Certain math optimization options (e.g. -ffast-math) tell the compiler that IEEE floating point numbers such as inf and nan do not need to be handled correctly (in the sense specified by the IEEE standard). This greatly improves floating-point speed and is commonly used in numerical HPC applications.
For example, fmax() specifies:
If exactly one argument is a NaN, fmax() returns the other argument. If both arguments are NaNs, fmax() returns a NaN.
Implementing this correctly requires checking whether each argument is a nan. To improve speed, one can omit this check, which means that fmax() may return NaN, even if one of its argument is not a NaN. This is fine in most cases, and people appreciate the added speed.
However, since compilers then don't need to handle inf and nan correctly, they have begun to optimise isnan(x) to simply returning false all the time. This improves speed (since the check does not actually need to occur) and reduces code size (since the nan-handling if branches can be omitted). Of course, this makes it then impossible to actually check for nan by calling isnan.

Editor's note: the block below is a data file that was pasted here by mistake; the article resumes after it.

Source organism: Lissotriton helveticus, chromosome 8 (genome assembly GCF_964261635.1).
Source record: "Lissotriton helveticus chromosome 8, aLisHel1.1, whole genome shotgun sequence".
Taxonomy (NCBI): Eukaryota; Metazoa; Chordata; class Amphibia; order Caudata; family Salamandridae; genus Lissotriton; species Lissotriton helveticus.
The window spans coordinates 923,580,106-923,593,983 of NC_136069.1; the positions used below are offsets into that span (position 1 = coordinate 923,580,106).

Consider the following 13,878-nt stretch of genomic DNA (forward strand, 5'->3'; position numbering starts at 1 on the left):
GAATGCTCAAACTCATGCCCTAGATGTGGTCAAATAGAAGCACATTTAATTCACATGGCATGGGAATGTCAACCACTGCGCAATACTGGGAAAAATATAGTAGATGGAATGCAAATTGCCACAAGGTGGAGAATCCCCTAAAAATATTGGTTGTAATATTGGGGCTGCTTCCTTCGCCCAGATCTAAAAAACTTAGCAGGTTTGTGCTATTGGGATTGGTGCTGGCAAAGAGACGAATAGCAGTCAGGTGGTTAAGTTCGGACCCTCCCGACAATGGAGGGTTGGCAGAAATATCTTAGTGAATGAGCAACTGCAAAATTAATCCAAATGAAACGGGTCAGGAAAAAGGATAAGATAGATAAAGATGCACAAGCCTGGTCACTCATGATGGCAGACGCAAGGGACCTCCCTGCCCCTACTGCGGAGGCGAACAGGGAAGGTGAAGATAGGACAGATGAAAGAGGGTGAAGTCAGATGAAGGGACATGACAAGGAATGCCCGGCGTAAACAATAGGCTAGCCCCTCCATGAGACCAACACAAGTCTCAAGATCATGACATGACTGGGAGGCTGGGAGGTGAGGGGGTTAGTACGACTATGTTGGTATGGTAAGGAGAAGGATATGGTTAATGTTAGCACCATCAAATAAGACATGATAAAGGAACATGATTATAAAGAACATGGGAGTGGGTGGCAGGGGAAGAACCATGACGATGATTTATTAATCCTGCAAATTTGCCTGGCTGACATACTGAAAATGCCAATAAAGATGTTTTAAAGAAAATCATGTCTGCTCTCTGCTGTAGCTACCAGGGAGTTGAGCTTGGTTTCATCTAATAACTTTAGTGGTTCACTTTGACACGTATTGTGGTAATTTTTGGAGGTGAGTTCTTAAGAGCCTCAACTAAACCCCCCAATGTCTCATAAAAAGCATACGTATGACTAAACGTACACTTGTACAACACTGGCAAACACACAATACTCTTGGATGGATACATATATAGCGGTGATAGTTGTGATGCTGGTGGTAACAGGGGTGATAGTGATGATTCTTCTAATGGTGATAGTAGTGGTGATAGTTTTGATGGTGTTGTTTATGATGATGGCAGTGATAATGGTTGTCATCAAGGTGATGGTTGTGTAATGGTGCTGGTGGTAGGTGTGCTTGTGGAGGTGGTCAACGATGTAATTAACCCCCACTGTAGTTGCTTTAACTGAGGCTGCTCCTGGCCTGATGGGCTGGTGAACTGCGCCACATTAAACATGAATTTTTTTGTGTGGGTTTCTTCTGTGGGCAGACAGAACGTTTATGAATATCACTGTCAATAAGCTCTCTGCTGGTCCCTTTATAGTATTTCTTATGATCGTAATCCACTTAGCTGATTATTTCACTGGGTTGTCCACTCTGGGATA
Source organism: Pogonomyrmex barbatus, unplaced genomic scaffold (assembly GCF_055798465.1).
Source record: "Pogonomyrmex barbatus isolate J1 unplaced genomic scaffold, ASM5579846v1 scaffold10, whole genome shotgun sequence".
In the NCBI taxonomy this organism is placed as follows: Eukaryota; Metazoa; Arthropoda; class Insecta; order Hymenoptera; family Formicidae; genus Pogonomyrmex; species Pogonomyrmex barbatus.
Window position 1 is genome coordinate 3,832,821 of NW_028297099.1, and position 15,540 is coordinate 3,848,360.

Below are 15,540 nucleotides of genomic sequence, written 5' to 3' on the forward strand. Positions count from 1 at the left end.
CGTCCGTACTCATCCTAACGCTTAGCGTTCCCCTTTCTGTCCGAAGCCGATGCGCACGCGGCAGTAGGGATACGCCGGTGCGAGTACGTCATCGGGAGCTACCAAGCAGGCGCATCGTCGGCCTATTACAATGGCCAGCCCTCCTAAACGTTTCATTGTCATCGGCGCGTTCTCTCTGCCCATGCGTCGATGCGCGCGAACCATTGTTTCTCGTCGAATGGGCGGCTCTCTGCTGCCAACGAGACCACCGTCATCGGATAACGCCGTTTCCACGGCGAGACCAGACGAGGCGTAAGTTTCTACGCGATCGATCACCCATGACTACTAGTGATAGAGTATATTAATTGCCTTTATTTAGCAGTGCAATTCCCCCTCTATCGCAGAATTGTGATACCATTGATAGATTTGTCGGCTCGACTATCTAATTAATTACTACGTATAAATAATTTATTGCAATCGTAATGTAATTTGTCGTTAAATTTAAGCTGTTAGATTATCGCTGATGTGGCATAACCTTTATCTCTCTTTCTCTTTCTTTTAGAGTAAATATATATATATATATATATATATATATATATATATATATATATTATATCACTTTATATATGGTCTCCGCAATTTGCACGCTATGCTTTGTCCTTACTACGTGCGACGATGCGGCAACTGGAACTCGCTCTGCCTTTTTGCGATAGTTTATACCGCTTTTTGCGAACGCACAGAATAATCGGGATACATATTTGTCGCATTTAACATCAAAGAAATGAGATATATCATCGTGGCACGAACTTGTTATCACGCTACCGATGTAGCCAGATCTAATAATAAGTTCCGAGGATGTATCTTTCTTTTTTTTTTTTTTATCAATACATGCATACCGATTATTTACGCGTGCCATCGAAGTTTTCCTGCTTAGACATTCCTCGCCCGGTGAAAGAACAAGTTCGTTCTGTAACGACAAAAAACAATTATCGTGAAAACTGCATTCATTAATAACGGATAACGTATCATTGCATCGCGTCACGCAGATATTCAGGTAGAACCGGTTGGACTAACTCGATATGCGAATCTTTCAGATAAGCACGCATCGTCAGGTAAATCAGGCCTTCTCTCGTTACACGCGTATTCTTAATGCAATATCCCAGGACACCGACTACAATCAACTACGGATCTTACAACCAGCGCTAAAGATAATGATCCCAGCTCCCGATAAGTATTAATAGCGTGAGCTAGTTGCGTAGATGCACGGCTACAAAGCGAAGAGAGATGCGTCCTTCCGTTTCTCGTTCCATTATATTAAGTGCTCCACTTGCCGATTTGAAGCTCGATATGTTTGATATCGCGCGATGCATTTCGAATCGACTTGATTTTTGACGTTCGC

Currently, e.g. g++ performs this optimisation, whereas gcc does not. Things vary with other compilers. In the future, with link-time optimisations, I expect other compilers to follow g++.
The enclosed patch provides functions CCTK_IEEE_isnan etc. that always check for nan, independent of the chosen optimisation flags.